While Grand Rapids has been known for some time as being an example for its municipal-encouraged green practices in both city life and sponsored business initiatives, determining the actual environmental impact is a bit more complicated than recent press releases would suggest.
For example, while Grand Rapids currently has the most LEED certified buildings per capita of any city in the United States, LEED certification has come under fire for being more focused on generating jobs and revenue for LEED certification specialists and siphoning funds from the U.S. Government for projects that have little actual environmental impact. While it is undoubtedly good for businesses to explore and implement ways to save energy or generate through passive or green technology, the prevalence of actual green practices as well as the outcome for the bottom line is yet to be determined, certainly as far as the overall picture is concerned.
And then there are cases of outright green tech fraud such as LG Chem which received $150 million in Economic Recovery Act funds in order to manufacture lithium-ion batteries for use in the greening auto industry. When the Inspector General for the Energy Department investigated and discovered that instead of producing 60,000 batteries, employees of LG Chem were playing cards, watching movies, and volunteering in the community, there was significant outrage at this waste of taxpayer funds.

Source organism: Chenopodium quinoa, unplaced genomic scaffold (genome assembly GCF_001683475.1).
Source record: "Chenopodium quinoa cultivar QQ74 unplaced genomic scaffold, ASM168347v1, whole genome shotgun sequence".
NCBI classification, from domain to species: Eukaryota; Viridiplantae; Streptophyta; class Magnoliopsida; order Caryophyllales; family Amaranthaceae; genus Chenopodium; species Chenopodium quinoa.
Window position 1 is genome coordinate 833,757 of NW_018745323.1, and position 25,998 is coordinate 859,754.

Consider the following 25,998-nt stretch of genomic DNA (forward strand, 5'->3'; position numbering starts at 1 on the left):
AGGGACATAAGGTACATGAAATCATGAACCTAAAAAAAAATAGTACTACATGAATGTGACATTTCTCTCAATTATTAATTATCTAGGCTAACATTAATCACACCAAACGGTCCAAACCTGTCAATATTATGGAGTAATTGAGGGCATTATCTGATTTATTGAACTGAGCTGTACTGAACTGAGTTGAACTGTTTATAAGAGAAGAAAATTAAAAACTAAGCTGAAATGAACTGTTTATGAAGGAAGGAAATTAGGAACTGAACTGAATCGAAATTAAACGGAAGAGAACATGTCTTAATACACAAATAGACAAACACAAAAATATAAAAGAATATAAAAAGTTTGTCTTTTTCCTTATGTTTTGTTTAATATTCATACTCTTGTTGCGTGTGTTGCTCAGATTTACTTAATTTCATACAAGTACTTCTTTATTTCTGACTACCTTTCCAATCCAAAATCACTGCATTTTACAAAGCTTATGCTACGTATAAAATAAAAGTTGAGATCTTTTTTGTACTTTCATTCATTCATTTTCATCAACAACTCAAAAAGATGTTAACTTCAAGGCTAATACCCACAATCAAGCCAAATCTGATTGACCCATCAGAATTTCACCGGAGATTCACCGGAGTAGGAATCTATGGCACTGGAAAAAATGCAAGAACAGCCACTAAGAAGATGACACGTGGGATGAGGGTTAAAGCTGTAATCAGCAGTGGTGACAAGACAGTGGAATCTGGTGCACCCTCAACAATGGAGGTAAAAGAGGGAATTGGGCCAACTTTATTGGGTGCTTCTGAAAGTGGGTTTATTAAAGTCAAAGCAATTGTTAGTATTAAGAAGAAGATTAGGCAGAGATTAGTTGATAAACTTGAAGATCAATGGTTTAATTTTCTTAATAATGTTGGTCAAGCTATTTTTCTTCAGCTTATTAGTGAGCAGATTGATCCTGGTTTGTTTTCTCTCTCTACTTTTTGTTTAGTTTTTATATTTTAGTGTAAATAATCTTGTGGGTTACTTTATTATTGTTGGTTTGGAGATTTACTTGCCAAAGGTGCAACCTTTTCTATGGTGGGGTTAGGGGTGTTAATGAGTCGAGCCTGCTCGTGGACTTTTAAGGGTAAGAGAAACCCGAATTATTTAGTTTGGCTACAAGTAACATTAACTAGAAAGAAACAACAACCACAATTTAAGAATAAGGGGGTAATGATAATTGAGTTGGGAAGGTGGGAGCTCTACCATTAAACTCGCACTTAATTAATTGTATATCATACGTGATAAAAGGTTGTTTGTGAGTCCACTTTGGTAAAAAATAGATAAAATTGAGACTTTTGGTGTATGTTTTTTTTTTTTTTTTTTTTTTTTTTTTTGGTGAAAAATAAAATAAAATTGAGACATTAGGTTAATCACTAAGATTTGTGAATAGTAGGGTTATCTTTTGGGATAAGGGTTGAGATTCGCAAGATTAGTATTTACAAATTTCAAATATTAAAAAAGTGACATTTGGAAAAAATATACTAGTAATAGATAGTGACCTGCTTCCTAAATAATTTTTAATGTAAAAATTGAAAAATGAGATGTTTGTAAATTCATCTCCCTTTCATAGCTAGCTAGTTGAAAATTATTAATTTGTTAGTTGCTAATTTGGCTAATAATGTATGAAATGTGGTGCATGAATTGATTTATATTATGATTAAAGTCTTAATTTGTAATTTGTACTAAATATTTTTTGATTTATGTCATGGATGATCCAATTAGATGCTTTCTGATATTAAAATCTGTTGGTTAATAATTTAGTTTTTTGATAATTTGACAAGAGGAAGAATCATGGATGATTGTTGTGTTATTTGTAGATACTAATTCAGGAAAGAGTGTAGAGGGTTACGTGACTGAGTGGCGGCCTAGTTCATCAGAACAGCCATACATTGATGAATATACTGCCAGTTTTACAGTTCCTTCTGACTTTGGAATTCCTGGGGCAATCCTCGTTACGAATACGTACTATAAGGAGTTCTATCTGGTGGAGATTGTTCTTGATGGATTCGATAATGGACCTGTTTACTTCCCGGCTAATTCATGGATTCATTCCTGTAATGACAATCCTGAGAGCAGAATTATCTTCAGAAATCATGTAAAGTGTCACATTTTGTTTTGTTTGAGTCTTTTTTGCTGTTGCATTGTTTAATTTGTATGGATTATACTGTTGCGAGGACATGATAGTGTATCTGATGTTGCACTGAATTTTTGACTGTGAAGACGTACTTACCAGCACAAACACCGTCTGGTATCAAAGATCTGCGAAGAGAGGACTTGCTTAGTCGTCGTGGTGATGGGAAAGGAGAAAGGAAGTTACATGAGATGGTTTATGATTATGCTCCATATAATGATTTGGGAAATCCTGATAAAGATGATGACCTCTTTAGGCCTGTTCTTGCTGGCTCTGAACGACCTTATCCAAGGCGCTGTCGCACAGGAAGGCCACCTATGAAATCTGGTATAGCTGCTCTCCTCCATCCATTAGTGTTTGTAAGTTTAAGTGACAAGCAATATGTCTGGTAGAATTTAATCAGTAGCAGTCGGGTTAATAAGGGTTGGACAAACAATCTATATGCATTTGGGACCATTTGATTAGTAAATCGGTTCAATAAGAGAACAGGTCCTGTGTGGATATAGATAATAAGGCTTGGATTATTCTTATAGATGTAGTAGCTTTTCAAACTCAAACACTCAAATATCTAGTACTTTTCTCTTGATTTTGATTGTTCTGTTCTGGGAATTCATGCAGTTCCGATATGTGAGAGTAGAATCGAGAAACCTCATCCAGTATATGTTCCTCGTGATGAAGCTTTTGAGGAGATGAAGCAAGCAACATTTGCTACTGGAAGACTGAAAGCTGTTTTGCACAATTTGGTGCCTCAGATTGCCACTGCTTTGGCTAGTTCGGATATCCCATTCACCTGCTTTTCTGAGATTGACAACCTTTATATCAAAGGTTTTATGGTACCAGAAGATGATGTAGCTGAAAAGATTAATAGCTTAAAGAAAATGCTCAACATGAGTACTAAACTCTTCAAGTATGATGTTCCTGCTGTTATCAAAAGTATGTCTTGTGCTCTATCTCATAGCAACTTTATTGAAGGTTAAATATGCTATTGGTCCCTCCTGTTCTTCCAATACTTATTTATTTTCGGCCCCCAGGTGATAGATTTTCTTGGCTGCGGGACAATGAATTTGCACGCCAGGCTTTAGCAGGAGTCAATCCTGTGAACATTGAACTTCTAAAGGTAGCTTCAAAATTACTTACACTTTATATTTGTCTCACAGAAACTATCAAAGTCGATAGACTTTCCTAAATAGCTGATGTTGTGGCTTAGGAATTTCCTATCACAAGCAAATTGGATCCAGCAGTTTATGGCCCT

Of course there are significant successes as well, large and small. Metro Health has shone as a leader in composting and recycling programs and installed a nearly 50,000 square feet of green roof. Spectrum Health and the Grand Rapids Public Library have partnered with local organic farms to offer employees and residents opportunities to purchase reasonably priced and healthy vegetable options.
Grand Rapids has a strong philanthropic and mentoring culture within its business community, and it has helped to launch small businesses that can make a significant local impact. Young entrepreneurs in the area seem to be passionate about green living and have combined it with another passion: for beer. Seventeen area breweries have partnered with Friends of Grand Rapids Parks to help fund brewers’ groves in area parks, and three breweries have joined a national clean water movement. The only certified organic brewery in the state is Grand Rapids Brewing Company.
Another strength is the partnership between the business community and high education in the area. Aquinas College recently received a $385,000 grant to develop an online clearing house of information and resources on green chemistry to better encourage design, development, and use of less toxic, environmentally friendly chemical use.
While strictly government sponsored ventures have not always had success locally, the cooperation of government bodies, the business and philanthropic communities, and local colleges and universities have generated a number of new ventures that look promising for both micro and macro-level green business.